A new book tells the history of America through its workplace struggles.
by Richard Yeselson via The Nation on March 21, 2019
Besides the theoretical scaffolding linking strike events to cultural structures, A History of America in Ten Strikes revolves around two conceptual axes much debated in the historical literature. First, on the question of how racism and nativism divided and weakened the American working class, Loomis writes that, however he and others on the left might wish otherwise, the “core problem of the American working class [is] its racism.”
Like all subaltern peoples, white workers, Loomis insists, ought to be granted their agency by historians, and in doing so, historians should not gloss over the fact that this agency is at times racist and runs against other egalitarian struggles. Despite capital’s deliberate efforts to split workers by race and ethnicity—for example, by using black strikebreakers—“more often than not,” Loomis writes, “white workers have prioritized their racial identity over their class identity without any help from their bosses.” Even the CIO’s pathbreaking organizing and ideological commitment to black manufacturing workers was, as many scholars have shown, mostly driven by those in leadership and against the frequent opposition of rank-and-file white workers.
Loomis also makes a second argument about the strikes he studies: that state power was crucial in either impeding or facilitating the interests of organized labor and working-class Americans. In weighing whether the militancy of rank-and-file labor activism can be reconciled with the bureaucratization of labor relations by the state, Loomis is, if anything, even blunter than he is regarding the impact of working-class racism.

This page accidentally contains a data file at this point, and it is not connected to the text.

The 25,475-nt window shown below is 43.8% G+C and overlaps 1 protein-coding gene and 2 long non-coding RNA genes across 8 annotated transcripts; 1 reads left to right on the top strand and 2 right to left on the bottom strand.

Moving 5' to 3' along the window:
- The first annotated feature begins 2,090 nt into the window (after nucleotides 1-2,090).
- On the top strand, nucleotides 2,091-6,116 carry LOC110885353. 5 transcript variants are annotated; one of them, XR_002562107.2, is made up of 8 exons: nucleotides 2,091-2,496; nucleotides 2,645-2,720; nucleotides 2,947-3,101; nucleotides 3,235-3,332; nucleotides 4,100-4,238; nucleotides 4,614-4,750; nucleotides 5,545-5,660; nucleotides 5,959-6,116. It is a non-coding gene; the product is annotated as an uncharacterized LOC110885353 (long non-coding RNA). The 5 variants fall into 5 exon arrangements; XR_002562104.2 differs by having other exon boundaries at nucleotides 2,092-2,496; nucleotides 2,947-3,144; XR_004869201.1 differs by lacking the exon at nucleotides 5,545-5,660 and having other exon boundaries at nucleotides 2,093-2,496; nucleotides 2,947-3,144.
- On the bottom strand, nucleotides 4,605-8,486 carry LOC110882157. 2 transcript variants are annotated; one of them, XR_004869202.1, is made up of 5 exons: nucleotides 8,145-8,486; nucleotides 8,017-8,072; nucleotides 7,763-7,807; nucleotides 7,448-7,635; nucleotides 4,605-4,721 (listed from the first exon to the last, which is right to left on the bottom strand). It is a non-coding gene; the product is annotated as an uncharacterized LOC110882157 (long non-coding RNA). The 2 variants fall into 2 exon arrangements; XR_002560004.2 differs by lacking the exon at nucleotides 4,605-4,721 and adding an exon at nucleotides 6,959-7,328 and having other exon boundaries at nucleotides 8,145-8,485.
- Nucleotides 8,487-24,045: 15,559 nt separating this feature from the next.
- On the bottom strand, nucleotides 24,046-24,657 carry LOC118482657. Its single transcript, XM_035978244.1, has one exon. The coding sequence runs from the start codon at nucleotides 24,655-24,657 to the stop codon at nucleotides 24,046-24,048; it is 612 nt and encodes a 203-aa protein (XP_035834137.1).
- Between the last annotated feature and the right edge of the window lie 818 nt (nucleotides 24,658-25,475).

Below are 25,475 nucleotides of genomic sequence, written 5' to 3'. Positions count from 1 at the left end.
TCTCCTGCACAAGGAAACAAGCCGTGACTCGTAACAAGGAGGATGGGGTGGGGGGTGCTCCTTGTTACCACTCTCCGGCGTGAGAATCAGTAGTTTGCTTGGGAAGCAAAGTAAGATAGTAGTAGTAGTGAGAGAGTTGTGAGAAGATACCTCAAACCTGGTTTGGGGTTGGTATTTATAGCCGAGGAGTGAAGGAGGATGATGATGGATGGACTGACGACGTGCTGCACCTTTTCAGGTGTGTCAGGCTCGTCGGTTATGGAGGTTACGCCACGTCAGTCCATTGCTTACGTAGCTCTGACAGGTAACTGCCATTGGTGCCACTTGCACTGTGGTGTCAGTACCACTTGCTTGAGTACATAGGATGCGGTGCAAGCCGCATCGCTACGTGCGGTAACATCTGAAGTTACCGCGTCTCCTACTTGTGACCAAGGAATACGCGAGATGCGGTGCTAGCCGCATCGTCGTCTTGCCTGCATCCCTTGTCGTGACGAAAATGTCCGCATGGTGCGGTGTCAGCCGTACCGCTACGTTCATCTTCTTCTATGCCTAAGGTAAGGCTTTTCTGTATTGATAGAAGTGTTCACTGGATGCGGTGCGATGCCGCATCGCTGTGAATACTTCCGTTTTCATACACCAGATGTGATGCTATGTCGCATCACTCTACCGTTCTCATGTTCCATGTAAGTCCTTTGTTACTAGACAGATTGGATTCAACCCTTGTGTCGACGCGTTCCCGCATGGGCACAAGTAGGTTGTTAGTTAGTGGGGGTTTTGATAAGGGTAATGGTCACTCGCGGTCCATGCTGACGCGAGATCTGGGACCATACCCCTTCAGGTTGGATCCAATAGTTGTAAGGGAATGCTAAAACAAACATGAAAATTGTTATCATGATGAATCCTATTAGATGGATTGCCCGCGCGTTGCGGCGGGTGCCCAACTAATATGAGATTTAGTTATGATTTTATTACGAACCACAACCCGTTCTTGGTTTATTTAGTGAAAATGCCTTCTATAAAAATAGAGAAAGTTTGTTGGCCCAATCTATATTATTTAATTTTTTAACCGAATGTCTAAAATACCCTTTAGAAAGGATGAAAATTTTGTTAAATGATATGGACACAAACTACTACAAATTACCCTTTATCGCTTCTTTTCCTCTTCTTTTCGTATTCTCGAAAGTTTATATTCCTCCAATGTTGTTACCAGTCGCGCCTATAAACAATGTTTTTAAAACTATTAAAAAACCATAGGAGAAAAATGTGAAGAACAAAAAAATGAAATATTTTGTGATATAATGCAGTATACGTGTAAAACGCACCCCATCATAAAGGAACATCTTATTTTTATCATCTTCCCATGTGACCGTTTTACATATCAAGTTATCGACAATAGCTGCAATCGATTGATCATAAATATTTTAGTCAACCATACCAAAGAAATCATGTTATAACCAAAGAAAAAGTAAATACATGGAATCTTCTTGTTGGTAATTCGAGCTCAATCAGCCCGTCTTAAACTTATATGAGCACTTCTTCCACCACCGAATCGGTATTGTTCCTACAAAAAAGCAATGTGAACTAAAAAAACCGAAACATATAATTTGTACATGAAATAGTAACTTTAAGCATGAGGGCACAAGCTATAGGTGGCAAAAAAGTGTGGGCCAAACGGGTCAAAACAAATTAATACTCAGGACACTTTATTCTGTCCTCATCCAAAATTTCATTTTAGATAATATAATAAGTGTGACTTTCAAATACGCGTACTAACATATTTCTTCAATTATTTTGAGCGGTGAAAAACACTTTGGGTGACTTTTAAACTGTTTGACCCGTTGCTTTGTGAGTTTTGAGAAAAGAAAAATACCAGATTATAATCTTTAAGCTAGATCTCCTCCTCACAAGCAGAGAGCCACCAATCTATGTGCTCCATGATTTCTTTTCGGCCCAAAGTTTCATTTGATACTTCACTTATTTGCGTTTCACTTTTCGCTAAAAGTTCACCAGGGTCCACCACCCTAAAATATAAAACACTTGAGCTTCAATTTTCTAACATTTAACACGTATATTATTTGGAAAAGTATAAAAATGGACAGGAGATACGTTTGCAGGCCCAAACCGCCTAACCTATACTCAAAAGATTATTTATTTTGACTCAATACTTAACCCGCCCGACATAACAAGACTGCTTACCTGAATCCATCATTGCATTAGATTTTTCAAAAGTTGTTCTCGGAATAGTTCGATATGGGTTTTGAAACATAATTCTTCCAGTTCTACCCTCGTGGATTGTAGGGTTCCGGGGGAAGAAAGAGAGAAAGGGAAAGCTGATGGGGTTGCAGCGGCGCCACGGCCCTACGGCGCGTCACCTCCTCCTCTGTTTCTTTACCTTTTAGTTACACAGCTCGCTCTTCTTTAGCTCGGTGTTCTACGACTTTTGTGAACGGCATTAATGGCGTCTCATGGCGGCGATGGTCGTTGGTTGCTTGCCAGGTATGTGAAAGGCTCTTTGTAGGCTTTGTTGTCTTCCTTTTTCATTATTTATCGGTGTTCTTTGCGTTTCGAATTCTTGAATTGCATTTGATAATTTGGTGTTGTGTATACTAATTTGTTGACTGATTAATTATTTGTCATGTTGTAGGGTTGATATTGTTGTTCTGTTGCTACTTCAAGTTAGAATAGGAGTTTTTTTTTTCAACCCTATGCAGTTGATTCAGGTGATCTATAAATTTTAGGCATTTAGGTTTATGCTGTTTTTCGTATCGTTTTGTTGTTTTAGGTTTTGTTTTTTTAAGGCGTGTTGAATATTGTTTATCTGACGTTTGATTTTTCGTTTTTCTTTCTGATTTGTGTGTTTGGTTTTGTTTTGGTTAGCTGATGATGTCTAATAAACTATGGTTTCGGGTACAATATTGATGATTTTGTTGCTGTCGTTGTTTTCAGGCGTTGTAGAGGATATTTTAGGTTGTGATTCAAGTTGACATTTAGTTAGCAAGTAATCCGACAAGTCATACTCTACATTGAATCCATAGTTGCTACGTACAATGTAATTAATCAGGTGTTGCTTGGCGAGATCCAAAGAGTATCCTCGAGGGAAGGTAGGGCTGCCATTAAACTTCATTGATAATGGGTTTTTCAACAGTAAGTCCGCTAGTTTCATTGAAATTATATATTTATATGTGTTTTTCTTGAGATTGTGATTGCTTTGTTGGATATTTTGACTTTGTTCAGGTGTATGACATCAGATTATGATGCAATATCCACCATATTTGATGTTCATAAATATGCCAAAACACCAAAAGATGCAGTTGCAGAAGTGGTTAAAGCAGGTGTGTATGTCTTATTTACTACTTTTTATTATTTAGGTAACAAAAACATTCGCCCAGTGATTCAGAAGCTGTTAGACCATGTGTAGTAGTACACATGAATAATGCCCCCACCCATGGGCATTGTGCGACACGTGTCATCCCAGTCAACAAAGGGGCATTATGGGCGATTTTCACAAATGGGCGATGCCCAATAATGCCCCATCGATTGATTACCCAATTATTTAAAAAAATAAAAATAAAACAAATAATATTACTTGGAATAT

Time after time, Loomis returns to these two interpretive themes: the debilitating prevalence of racism and nativism among America’s majority-white workforce and the necessity of state power to augment labor’s struggle against capital—because, however inadequate, bureaucratic, and biased it is toward those who own the means of production, only the state has the juridical, administrative, and legislative weight to protect and sustain unions (sometimes simply by not using its power against them).
At times, Loomis links labor’s institutional racism with its need for state support, such as when he observes that the violent opposition of California’s white workers to competition from the Chinese immigrants hired to build the railroads (under perhaps the most brutal exploitation of the Gilded Age) was to result in Congress passing, in 1882, the Chinese Exclusion Act, which barred Chinese laborers from the United States. “A law enshrining racism,” Loomis writes mordantly, “was the American labor movement’s first major legislative victory.”